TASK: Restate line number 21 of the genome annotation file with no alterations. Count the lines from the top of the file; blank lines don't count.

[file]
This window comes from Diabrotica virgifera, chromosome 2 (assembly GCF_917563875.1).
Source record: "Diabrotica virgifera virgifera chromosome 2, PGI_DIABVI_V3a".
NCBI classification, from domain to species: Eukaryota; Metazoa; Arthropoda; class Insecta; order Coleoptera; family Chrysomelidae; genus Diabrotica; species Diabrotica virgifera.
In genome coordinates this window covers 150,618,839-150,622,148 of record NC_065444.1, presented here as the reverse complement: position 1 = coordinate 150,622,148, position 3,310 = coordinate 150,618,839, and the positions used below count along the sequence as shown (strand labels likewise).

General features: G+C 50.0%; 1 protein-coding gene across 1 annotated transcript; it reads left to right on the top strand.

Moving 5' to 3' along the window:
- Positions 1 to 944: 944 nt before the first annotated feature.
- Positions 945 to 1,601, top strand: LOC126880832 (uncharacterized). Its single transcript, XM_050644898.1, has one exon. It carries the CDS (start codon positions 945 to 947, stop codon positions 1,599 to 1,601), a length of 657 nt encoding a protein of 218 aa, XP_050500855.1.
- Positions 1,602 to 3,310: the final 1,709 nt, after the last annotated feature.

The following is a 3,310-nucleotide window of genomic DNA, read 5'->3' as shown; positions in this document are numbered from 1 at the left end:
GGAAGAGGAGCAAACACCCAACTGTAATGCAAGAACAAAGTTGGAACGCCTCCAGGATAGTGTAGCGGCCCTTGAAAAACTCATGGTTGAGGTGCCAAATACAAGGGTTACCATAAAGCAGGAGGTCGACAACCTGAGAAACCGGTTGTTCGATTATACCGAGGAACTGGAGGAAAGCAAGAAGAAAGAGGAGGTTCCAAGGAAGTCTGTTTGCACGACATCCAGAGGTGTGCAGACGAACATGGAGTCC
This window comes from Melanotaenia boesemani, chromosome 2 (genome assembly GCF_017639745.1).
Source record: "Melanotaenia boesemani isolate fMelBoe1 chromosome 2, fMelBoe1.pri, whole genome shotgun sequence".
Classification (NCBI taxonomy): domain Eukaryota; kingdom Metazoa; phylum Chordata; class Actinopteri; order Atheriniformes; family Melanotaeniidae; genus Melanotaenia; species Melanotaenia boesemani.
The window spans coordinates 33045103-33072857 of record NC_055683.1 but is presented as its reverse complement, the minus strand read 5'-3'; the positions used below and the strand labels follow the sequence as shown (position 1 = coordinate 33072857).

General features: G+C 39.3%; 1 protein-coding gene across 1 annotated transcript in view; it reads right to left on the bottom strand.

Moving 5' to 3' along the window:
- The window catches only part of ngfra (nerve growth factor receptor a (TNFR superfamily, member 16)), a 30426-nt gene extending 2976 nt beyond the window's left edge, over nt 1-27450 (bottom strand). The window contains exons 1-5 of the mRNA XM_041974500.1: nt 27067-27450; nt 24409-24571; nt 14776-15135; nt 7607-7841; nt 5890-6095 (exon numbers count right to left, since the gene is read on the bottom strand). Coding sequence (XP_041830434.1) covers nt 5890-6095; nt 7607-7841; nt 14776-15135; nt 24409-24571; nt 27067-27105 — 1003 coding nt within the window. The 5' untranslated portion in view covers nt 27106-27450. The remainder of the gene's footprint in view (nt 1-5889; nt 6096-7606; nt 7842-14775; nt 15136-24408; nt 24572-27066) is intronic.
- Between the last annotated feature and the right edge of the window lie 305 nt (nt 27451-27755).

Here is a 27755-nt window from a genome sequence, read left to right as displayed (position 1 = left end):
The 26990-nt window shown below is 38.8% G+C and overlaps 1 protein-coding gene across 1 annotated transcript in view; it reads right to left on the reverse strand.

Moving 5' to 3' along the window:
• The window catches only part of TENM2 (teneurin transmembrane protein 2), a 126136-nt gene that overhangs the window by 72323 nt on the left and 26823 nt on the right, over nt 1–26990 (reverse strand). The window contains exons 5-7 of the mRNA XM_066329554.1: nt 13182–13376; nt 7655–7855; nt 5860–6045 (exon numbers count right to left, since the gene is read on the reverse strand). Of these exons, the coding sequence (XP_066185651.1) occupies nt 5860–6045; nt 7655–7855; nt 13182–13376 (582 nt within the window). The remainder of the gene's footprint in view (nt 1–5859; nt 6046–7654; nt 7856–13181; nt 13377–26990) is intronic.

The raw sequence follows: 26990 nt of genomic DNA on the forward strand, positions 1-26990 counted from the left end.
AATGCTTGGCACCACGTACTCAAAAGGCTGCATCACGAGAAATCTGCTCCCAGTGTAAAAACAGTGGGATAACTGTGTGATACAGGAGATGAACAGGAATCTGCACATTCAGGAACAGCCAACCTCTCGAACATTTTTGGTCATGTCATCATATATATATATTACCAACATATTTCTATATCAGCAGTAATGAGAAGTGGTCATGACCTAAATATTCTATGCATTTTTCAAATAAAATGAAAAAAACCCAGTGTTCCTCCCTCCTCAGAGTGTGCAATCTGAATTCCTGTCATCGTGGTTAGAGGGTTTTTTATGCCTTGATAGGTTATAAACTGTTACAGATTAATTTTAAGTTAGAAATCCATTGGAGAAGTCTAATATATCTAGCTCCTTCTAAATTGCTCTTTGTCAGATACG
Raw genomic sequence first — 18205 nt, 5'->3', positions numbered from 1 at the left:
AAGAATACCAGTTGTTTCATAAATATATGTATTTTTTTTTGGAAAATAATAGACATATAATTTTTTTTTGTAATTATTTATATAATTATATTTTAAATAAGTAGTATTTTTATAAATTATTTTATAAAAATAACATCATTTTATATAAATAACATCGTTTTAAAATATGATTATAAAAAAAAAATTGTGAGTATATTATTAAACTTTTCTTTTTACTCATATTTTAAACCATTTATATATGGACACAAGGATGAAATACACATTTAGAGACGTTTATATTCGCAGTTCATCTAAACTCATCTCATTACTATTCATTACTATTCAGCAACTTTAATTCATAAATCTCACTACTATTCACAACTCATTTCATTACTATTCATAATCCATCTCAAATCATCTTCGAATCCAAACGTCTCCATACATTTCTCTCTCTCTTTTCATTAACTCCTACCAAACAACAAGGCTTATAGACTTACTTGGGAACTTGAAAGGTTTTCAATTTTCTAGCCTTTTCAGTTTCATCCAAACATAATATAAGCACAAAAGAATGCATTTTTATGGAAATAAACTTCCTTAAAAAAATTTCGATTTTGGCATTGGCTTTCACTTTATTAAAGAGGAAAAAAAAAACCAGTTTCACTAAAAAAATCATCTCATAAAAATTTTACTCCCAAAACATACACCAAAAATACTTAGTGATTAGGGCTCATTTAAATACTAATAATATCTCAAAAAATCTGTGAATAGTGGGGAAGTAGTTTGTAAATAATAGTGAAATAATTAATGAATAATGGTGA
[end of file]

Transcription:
The 26990-nt window shown below is 38.8% G+C and overlaps 1 protein-coding gene across 1 annotated transcript in view; it reads right to left on the reverse strand.